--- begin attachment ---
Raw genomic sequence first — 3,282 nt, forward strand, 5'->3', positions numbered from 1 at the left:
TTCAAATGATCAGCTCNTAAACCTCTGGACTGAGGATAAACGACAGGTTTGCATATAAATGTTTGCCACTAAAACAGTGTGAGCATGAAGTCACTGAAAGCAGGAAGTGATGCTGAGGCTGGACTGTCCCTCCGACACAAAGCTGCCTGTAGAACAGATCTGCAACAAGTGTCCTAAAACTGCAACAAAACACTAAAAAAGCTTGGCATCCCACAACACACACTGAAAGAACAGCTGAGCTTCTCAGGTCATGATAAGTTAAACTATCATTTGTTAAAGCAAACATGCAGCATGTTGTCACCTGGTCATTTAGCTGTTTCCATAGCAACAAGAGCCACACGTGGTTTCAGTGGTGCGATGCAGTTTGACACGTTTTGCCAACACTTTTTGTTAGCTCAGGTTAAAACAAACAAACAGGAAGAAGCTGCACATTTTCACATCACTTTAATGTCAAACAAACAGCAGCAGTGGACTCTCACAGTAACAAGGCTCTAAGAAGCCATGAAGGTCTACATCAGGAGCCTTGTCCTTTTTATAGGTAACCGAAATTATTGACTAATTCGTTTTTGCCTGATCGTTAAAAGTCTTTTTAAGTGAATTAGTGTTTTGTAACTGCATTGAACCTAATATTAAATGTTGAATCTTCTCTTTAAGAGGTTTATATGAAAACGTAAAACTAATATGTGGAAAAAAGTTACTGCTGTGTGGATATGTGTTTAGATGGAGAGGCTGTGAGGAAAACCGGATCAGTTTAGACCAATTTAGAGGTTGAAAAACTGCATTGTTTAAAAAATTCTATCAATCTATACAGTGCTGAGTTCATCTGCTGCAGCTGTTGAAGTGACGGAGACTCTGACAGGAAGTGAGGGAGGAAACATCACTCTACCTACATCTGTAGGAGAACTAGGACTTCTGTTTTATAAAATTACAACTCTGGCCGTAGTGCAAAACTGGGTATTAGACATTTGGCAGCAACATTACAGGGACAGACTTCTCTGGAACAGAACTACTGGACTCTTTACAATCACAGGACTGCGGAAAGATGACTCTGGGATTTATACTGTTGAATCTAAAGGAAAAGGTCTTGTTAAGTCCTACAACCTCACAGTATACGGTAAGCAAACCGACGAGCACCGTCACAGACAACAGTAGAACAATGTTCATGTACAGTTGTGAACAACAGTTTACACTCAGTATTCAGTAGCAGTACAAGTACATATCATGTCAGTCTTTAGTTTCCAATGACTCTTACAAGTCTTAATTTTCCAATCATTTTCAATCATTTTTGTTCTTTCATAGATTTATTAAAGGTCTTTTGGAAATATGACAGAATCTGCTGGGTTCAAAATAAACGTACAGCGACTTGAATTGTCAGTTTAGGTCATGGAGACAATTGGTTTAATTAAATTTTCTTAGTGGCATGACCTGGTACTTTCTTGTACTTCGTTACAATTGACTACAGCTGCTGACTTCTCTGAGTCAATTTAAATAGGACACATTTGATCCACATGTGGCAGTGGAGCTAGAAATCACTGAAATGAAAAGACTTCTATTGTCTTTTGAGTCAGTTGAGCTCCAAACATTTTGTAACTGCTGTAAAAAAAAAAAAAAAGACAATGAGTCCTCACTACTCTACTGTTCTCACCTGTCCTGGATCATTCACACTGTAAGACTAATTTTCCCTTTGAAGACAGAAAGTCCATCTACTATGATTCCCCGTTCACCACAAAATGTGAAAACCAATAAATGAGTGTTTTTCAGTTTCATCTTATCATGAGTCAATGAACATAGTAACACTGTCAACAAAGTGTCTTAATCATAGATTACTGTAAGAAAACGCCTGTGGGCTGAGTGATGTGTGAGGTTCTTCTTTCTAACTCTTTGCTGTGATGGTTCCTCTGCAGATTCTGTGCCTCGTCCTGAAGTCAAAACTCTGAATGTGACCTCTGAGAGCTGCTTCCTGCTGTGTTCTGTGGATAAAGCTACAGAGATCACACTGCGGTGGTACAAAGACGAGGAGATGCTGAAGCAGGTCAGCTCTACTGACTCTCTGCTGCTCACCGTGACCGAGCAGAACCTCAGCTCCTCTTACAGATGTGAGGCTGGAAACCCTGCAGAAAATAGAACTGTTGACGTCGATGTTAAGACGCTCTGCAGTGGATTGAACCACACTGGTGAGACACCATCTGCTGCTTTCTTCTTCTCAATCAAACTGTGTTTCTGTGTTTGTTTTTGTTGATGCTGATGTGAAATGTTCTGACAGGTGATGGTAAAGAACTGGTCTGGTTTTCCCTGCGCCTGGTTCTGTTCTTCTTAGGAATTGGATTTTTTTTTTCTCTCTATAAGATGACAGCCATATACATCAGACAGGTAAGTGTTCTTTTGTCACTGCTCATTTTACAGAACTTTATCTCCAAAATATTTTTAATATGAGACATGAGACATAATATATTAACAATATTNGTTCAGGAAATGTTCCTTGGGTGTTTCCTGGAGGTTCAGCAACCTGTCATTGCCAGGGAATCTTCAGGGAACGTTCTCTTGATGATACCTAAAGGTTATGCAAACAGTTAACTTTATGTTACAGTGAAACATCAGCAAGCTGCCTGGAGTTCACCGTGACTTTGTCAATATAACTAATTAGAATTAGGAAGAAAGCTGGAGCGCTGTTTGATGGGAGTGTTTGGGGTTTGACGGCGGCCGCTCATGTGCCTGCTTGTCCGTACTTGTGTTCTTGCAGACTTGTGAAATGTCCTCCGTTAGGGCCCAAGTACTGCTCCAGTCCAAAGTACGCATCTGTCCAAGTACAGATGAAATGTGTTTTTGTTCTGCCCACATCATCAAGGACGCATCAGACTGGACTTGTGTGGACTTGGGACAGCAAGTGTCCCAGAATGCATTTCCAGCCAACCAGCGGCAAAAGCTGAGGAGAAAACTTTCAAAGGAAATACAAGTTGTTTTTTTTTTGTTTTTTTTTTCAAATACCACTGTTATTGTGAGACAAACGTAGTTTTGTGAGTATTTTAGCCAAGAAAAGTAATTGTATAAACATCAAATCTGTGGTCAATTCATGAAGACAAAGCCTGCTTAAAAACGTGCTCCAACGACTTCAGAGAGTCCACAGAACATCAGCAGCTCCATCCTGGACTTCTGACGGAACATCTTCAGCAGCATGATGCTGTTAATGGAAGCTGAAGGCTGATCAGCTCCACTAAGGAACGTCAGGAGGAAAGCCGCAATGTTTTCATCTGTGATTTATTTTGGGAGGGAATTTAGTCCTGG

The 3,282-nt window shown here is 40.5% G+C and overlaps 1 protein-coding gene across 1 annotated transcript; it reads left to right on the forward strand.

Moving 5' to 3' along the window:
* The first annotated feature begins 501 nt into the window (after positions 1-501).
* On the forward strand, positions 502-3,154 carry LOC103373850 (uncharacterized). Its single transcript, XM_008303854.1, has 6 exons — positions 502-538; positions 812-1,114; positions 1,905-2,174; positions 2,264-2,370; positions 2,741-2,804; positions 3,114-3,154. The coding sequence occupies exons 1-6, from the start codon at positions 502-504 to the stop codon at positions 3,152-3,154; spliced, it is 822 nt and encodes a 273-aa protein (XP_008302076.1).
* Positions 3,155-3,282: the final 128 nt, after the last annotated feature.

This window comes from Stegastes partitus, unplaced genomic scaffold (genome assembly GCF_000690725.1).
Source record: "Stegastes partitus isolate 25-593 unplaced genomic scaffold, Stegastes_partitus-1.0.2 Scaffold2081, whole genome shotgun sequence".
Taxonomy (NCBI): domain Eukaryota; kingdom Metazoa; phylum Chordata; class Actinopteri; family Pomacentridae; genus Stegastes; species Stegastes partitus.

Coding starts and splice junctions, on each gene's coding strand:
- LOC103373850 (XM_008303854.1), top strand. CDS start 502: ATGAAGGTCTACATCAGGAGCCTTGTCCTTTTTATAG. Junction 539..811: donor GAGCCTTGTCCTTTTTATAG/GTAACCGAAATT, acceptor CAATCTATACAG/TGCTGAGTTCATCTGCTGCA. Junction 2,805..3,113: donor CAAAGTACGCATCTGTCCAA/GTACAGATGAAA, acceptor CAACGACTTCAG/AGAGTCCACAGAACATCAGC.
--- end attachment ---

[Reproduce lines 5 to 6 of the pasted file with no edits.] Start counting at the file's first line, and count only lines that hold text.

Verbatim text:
* The first annotated feature begins 501 nt into the window (after positions 1-501).
* On the forward strand, positions 502-3,154 carry LOC103373850 (uncharacterized). Its single transcript, XM_008303854.1, has 6 exons — positions 502-538; positions 812-1,114; positions 1,905-2,174; positions 2,264-2,370; positions 2,741-2,804; positions 3,114-3,154. The coding sequence occupies exons 1-6, from the start codon at positions 502-504 to the stop codon at positions 3,152-3,154; spliced, it is 822 nt and encodes a 273-aa protein (XP_008302076.1).